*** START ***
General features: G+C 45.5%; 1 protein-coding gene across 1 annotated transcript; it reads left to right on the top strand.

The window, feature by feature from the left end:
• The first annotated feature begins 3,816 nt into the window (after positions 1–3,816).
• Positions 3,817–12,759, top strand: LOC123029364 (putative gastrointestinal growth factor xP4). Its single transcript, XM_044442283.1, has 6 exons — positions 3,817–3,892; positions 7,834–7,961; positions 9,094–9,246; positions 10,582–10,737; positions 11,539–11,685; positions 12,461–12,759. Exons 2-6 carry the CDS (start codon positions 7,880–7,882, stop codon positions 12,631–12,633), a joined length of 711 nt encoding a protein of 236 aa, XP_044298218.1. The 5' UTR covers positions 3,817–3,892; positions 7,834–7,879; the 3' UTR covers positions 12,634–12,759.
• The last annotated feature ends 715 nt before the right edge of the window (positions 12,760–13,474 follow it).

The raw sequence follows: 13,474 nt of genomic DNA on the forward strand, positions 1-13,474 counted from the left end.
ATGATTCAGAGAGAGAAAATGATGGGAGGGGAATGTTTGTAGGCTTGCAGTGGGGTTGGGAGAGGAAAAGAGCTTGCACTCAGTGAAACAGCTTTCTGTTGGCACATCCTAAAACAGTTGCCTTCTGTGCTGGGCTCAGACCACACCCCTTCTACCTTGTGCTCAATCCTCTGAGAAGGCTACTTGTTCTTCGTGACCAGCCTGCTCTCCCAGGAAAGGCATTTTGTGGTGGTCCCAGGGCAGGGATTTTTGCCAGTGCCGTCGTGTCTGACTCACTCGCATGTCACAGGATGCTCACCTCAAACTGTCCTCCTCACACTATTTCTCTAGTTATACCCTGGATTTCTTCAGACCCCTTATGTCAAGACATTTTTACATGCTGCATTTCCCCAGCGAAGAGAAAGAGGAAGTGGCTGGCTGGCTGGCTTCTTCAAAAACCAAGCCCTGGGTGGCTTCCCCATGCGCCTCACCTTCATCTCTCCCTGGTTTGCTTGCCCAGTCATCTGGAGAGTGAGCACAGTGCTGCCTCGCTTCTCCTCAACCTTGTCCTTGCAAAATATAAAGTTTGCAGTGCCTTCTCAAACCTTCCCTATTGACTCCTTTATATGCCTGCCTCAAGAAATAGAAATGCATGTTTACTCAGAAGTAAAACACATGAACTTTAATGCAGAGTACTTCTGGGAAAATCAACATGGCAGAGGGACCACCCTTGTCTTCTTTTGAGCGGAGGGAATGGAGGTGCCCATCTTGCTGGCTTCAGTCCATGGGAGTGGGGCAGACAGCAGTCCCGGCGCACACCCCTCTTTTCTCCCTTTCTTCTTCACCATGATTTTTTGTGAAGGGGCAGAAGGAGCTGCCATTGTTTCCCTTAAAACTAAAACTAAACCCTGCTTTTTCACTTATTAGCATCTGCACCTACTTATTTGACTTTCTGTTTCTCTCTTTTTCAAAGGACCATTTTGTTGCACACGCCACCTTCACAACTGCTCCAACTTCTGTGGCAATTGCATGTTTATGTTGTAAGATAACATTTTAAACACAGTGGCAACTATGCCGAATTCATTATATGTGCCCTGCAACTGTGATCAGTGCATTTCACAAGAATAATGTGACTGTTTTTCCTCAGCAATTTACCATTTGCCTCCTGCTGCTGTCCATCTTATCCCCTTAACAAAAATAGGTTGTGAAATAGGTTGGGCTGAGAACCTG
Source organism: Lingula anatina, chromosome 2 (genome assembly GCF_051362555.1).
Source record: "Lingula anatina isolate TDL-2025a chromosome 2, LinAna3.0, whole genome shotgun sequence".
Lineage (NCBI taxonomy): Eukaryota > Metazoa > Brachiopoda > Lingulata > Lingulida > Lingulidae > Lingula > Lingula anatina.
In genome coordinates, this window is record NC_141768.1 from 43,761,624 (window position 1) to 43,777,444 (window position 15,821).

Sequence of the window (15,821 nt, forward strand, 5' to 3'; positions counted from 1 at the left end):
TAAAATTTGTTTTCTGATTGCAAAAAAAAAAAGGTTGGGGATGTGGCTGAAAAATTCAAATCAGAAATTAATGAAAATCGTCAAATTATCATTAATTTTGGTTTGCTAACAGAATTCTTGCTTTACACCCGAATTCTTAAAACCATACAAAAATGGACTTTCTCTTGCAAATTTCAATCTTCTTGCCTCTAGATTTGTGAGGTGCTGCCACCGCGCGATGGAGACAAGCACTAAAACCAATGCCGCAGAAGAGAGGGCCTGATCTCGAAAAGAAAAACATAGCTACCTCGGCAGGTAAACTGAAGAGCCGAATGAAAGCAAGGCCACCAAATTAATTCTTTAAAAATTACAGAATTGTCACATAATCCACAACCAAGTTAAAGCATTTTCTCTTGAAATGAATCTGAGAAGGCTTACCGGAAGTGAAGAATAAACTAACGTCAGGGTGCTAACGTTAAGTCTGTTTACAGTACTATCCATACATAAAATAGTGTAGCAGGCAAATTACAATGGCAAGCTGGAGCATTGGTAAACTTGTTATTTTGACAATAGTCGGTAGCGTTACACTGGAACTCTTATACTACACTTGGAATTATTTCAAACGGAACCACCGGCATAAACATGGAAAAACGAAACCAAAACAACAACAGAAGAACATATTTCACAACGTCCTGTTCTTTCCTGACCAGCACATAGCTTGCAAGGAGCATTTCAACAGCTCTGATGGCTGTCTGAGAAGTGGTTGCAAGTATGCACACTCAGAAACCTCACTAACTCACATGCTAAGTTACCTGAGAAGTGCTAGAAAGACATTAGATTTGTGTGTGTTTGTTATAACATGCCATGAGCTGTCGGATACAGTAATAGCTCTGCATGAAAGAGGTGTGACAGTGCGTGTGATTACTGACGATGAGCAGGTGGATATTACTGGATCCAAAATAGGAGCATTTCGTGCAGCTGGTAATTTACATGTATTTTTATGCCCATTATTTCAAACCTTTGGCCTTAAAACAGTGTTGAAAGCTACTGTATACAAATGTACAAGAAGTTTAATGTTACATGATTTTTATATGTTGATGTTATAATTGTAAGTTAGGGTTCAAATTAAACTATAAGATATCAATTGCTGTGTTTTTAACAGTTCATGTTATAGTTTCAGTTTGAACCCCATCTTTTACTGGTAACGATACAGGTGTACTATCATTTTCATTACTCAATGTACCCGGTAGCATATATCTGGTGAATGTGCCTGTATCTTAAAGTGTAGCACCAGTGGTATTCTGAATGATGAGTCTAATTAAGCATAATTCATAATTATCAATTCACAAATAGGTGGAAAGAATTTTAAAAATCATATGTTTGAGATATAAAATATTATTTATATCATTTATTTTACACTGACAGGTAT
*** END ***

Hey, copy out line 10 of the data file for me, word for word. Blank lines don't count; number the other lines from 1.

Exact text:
Lineage (NCBI taxonomy): Eukaryota > Metazoa > Brachiopoda > Lingulata > Lingulida > Lingulidae > Lingula > Lingula anatina.